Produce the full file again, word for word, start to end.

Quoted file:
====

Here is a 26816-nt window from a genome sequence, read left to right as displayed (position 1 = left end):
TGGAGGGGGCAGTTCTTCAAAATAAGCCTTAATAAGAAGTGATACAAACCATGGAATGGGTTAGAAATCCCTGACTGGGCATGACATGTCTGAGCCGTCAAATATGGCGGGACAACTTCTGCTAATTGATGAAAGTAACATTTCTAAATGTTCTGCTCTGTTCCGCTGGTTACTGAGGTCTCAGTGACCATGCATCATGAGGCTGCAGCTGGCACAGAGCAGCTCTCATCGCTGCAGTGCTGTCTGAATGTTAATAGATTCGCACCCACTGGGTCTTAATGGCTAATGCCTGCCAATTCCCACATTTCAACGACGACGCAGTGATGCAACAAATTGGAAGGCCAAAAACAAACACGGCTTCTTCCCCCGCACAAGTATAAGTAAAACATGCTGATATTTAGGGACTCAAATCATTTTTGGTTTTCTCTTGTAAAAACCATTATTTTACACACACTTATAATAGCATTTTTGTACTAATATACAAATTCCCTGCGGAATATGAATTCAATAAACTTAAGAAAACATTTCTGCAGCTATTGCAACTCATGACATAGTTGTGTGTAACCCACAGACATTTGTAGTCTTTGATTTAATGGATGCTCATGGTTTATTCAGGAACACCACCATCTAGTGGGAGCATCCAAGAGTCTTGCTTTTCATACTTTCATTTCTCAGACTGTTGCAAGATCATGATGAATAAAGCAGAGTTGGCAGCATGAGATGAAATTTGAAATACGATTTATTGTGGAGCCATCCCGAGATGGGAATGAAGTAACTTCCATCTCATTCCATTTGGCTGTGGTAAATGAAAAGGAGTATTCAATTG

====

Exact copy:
Here is a 26816-nt window from a genome sequence, read left to right as displayed (position 1 = left end):
TGGAGGGGGCAGTTCTTCAAAATAAGCCTTAATAAGAAGTGATACAAACCATGGAATGGGTTAGAAATCCCTGACTGGGCATGACATGTCTGAGCCGTCAAATATGGCGGGACAACTTCTGCTAATTGATGAAAGTAACATTTCTAAATGTTCTGCTCTGTTCCGCTGGTTACTGAGGTCTCAGTGACCATGCATCATGAGGCTGCAGCTGGCACAGAGCAGCTCTCATCGCTGCAGTGCTGTCTGAATGTTAATAGATTCGCACCCACTGGGTCTTAATGGCTAATGCCTGCCAATTCCCACATTTCAACGACGACGCAGTGATGCAACAAATTGGAAGGCCAAAAACAAACACGGCTTCTTCCCCCGCACAAGTATAAGTAAAACATGCTGATATTTAGGGACTCAAATCATTTTTGGTTTTCTCTTGTAAAAACCATTATTTTACACACACTTATAATAGCATTTTTGTACTAATATACAAATTCCCTGCGGAATATGAATTCAATAAACTTAAGAAAACATTTCTGCAGCTATTGCAACTCATGACATAGTTGTGTGTAACCCACAGACATTTGTAGTCTTTGATTTAATGGATGCTCATGGTTTATTCAGGAACACCACCATCTAGTGGGAGCATCCAAGAGTCTTGCTTTTCATACTTTCATTTCTCAGACTGTTGCAAGATCATGATGAATAAAGCAGAGTTGGCAGCATGAGATGAAATTTGAAATACGATTTATTGTGGAGCCATCCCGAGATGGGAATGAAGTAACTTCCATCTCATTCCATTTGGCTGTGGTAAATGAAAAGGAGTATTCAATTG